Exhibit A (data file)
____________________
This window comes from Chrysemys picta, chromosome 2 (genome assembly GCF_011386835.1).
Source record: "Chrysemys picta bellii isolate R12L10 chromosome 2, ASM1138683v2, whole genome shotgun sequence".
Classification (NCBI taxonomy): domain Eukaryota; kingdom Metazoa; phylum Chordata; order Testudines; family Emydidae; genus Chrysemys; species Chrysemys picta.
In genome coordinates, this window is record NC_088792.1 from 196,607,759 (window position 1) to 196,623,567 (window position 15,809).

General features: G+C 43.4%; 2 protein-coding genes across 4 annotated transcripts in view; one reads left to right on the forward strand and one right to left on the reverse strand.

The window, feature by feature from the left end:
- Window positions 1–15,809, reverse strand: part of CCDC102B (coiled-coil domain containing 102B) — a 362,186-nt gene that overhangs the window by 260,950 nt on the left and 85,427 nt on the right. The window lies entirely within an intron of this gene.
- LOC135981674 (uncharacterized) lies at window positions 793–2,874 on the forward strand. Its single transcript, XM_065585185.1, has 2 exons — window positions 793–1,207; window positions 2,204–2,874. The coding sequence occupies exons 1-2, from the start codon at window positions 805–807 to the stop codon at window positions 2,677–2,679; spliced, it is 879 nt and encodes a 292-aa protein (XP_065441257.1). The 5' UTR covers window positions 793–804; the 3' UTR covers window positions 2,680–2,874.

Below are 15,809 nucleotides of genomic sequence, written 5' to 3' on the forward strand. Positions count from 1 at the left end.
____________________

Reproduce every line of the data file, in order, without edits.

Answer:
This window comes from Chrysemys picta, chromosome 2 (genome assembly GCF_011386835.1).
Source record: "Chrysemys picta bellii isolate R12L10 chromosome 2, ASM1138683v2, whole genome shotgun sequence".
Classification (NCBI taxonomy): domain Eukaryota; kingdom Metazoa; phylum Chordata; order Testudines; family Emydidae; genus Chrysemys; species Chrysemys picta.
In genome coordinates, this window is record NC_088792.1 from 196,607,759 (window position 1) to 196,623,567 (window position 15,809).

General features: G+C 43.4%; 2 protein-coding genes across 4 annotated transcripts in view; one reads left to right on the forward strand and one right to left on the reverse strand.

The window, feature by feature from the left end:
- Window positions 1–15,809, reverse strand: part of CCDC102B (coiled-coil domain containing 102B) — a 362,186-nt gene that overhangs the window by 260,950 nt on the left and 85,427 nt on the right. The window lies entirely within an intron of this gene.
- LOC135981674 (uncharacterized) lies at window positions 793–2,874 on the forward strand. Its single transcript, XM_065585185.1, has 2 exons — window positions 793–1,207; window positions 2,204–2,874. The coding sequence occupies exons 1-2, from the start codon at window positions 805–807 to the stop codon at window positions 2,677–2,679; spliced, it is 879 nt and encodes a 292-aa protein (XP_065441257.1). The 5' UTR covers window positions 793–804; the 3' UTR covers window positions 2,680–2,874.

Below are 15,809 nucleotides of genomic sequence, written 5' to 3' on the forward strand. Positions count from 1 at the left end.